Since the globalization ideology has been adopted, the whole world has turned into one small village; connected in every aspect of life, whether socially, politically, economically…etc. therefore, if a disaster in the western hemisphere occurs, it will consequently have its negative effects on the eastern hemisphere! And, that is the case with the current world economic collapse! Though the Egyptian economy is still categorized as a developing one, the echo of this dramatic collapse will, possibly, impose its negative impact on the country
Described as the worst since the 1930s, all governments have been reconsidering their measures to secure their vital sectors, including the petroleum one, and confront this major threatening crisis. The collapse of mega financial associations in the United States of America (USA) was the beginning of a wide financial crisis all over the world, causing the collapse of stock markets in Europe, Asia and the Arab World.
The energy industry has been negatively affected since then. This year has witnessed unprecedented ups and downs in oil prices; from the historical increase of $147 a barrel in last July to less than $75 last month. Despite the expectations that oil price would reach the border of $200, it went down by half. Panic is gripping producers as the speed of the decline has stunned oil-rich governments that have become dependent on high prices.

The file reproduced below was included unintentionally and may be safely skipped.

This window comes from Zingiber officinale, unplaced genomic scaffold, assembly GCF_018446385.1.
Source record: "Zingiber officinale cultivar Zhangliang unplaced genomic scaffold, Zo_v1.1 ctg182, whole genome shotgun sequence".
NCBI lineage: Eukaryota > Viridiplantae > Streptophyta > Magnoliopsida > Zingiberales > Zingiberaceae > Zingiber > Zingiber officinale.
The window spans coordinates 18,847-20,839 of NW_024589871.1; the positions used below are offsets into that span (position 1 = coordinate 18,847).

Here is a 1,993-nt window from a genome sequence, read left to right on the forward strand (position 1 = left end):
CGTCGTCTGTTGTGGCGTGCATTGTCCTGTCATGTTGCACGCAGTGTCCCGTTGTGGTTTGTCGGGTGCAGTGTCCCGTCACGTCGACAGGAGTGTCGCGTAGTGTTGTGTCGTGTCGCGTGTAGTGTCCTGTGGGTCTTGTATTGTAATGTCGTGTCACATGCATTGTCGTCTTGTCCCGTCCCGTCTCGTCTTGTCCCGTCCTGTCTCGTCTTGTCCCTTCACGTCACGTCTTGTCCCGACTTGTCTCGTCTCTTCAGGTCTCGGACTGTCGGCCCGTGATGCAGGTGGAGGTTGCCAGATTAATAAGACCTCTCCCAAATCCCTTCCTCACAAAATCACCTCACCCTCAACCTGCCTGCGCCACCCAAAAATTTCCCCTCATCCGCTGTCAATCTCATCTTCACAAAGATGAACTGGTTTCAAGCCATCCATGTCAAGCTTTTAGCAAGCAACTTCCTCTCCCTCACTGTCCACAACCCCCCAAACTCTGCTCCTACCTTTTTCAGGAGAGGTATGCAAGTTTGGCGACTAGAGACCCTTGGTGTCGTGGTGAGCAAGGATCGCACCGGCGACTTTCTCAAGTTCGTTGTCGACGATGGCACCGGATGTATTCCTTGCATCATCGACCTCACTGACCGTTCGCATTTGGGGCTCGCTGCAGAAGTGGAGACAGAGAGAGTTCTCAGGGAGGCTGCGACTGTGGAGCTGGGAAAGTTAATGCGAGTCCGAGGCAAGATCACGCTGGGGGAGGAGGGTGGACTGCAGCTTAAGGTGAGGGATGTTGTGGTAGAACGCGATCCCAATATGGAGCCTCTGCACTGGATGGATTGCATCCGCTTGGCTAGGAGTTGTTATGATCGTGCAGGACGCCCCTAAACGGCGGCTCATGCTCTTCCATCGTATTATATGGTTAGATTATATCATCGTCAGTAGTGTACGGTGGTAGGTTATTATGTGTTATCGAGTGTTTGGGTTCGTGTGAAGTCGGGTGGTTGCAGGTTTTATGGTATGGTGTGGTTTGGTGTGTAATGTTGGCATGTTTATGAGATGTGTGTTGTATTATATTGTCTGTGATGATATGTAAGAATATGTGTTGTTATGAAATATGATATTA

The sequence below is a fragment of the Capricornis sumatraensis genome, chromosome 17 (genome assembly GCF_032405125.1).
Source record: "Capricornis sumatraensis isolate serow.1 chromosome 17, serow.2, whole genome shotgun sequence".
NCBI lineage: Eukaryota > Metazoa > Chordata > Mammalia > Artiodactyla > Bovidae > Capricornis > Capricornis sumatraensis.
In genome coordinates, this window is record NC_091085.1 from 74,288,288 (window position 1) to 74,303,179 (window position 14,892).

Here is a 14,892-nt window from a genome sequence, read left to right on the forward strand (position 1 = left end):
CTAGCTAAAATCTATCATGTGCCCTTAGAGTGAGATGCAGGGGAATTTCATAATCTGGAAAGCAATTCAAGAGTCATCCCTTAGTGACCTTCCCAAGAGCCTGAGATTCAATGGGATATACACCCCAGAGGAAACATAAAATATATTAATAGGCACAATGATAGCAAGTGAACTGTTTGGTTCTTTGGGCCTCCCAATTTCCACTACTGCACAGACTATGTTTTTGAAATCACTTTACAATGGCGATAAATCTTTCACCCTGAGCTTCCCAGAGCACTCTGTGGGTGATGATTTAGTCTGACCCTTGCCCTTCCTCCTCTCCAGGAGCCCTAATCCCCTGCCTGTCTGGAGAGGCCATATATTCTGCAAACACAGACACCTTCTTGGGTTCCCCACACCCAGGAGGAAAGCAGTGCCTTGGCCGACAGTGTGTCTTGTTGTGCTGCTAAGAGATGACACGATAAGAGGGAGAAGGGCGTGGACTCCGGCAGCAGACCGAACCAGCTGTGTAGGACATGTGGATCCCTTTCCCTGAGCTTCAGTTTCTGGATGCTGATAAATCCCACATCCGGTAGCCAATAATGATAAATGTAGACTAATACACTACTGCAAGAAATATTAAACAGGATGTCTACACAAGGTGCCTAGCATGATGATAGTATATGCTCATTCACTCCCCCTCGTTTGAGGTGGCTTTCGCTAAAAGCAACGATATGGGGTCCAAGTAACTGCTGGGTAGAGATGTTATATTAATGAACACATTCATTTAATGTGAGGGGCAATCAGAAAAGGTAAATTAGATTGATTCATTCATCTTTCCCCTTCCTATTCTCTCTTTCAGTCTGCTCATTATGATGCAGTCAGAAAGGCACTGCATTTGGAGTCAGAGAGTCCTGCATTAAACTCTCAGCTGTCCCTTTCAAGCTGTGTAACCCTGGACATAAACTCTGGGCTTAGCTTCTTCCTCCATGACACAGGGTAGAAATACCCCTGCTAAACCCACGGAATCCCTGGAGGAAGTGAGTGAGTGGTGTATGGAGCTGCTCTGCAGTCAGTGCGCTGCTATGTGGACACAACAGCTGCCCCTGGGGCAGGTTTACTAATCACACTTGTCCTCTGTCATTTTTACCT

The Organization of Petroleum Exporting Countries (OPEC) has called for an emergency session in Vienna to find a way to stop the price drop at a time when oil consumption is falling markedly in industrialized countries.
Impacts on the Arab World
Focusing on the Arab Region, the main oil and natural gas supplier worldwide, many economic experts and analysts believe that there will be no major drawback on the economies of the Gulf countries due to their rich treasury. However, the governments are implementing new measures to control the threats of this financial crisis.
Saudi Arabia and the United Arab Emirates poured up to $10 billion into their banking systems to boost liquidity as Gulf Arab policymakers prepared to discuss a joint response to the global crisis.
The Saudi Central Bank made deposits worth up to $3 billion with banks struggling to cope with the turmoil while the UAE Ministry of Finance funneled 25 billion dirham ($6.8 billion) into the system as part of a 70-billion-dirham rescue facility.
Similarly, Kuwait’s leader, Sheikh Sabah al-Ahmad al-Sabah, urged parliament and the government to push through reforms to help move the economy away from reliance on oil exports.
Kuwait’s central bank, which cut its benchmark interest rate last month, said it had shifted its priority away from fighting inflation to boosting confidence in its banking sector.
In Qatar, Sheikh Fahd Bin Faisal Al-Thani, Qatar Central Bank (QCB) Deputy Governor said banks in Qatar remained stable in the face of the global financial crisis with the apex bank ready to provide liquidity to banks if needed.
Is the Egyptian petroleum sector threatened?